Elderly people are at a greater risk for adverse drug reactions (ADRs) because of the metabolic changes and reduced drug clearance associated with ageing; this risk is furthermore exacerbated by increasing the number of drugs used. Potential of drug-drug interactions is further increased by use of multiple drugs.
Taking lots of medications for multiple chronic conditions, increases the risk of harmful effects because of: Drug-drug interactions: medications may have unpredictable effects when they interact with each other. Drug-disease interactions: medications may have unpredictable effects on another disease a person has.
Drug-related problems are common in older adults and include drug ineffectiveness, adverse drug effects, overdosage, underdosage, inappropriate treatment, inadequate monitoring, nonadherence, and drug interactions. (See also Overview of Drug Therapy in Older Adults.
Unfortunately, there are many negative consequences associated with polypharmacy., Specifically, the burden of taking multiple medications has been associated with greater health care costs and an increased risk of adverse drug events (ADEs), drug-interactions, medication non-adherence, reduced functional capacity and
Dangerous drug interactions, which may produce new side effects not typically associated with either medication. Diminished effectiveness of one medication due to the metabolic action another medication. Confusion with regard to medication use, resulting in missed doses, extra doses, or other errors.
There are several risks when taking multiple medicines. You may be more likely to have side effects. Because most medicines can have side effects, the more medicines you take, the more likely you will have side effects. Taking certain medicines can also increase the risk for falls.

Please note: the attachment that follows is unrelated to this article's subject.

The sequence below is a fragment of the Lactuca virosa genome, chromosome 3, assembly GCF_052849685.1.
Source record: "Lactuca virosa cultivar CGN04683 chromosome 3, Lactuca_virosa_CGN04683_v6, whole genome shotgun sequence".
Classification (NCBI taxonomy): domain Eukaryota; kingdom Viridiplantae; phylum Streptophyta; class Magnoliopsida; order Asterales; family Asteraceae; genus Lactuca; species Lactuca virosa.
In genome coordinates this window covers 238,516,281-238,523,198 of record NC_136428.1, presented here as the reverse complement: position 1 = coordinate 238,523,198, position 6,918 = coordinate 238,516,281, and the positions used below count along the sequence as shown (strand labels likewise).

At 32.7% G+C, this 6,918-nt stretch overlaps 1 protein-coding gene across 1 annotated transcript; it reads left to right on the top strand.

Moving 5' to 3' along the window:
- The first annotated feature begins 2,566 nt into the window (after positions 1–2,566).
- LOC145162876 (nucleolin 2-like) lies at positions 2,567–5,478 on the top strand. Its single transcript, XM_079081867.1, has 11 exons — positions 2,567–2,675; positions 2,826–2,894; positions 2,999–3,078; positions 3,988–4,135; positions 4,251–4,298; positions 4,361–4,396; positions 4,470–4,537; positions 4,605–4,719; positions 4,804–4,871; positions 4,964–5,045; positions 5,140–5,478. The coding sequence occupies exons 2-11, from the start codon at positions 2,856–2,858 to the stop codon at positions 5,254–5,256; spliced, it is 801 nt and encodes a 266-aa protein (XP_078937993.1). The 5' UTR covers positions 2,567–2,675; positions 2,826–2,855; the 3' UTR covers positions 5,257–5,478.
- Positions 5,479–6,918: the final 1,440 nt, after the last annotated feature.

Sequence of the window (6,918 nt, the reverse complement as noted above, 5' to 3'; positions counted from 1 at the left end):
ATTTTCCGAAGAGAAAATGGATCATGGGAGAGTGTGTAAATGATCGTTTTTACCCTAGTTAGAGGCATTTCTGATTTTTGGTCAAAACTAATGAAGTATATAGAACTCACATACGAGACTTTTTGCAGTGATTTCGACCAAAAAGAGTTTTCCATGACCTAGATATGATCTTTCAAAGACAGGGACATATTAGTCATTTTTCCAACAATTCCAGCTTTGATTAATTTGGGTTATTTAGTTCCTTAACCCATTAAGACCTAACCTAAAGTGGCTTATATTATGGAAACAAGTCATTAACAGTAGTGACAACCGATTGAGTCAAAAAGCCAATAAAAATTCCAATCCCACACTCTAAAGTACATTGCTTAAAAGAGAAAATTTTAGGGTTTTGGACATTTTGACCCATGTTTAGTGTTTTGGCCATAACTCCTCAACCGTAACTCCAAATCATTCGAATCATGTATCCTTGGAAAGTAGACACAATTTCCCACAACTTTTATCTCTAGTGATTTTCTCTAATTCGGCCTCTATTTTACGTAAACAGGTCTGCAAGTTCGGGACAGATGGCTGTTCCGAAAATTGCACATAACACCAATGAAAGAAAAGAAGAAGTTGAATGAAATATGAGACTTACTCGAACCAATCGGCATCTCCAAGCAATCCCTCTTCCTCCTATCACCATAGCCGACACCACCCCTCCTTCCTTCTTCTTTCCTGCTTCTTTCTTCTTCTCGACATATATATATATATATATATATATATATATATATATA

Memory: Senior simply forget to take their medications. Need: 40% of elderly patients do not know the purpose of their medication. Some do not take them because they don’t feel good, others stop taking because they feel good. Volume: too many medications.
Some types of medication-related problems include:
The elderly population is at great risk for medication-related problems as a result of age-related physiological changes, the presence of multiple chronic diseases and conditions, and the types and numbers of prescription and nonprescription medications they consume.
Polypharmacy is an area of concern for elderly because of several reasons. Elderly people are at a greater risk for adverse drug reactions (ADRs) because of the metabolic changes and reduced drug clearance associated with ageing; this risk is furthermore exacerbated by increasing the number of drugs used.
As we age, physiological changes can affect the way our body metabolises drugs, causing adverse reactions. Older people are more likely to be taking multiple medications (‘polypharmacy’), which increases the risk of medications being implicated in hospital admissions.
The statistics on medication usage among elderly patients in the US are eye-opening: more than one-third of prescriptions drugs used in the US are taken by elderly patients; the ambulatory elderly fill between 9-13 prescriptions a year (including new prescriptions and refills); the average elderly patient is taking
The use of multiple medicines, commonly referred to as polypharmacy is common in the older population with multimorbidity, as one or more medicines may be used to treat each condition.
Some common examples mild adverse effects related to drugs include: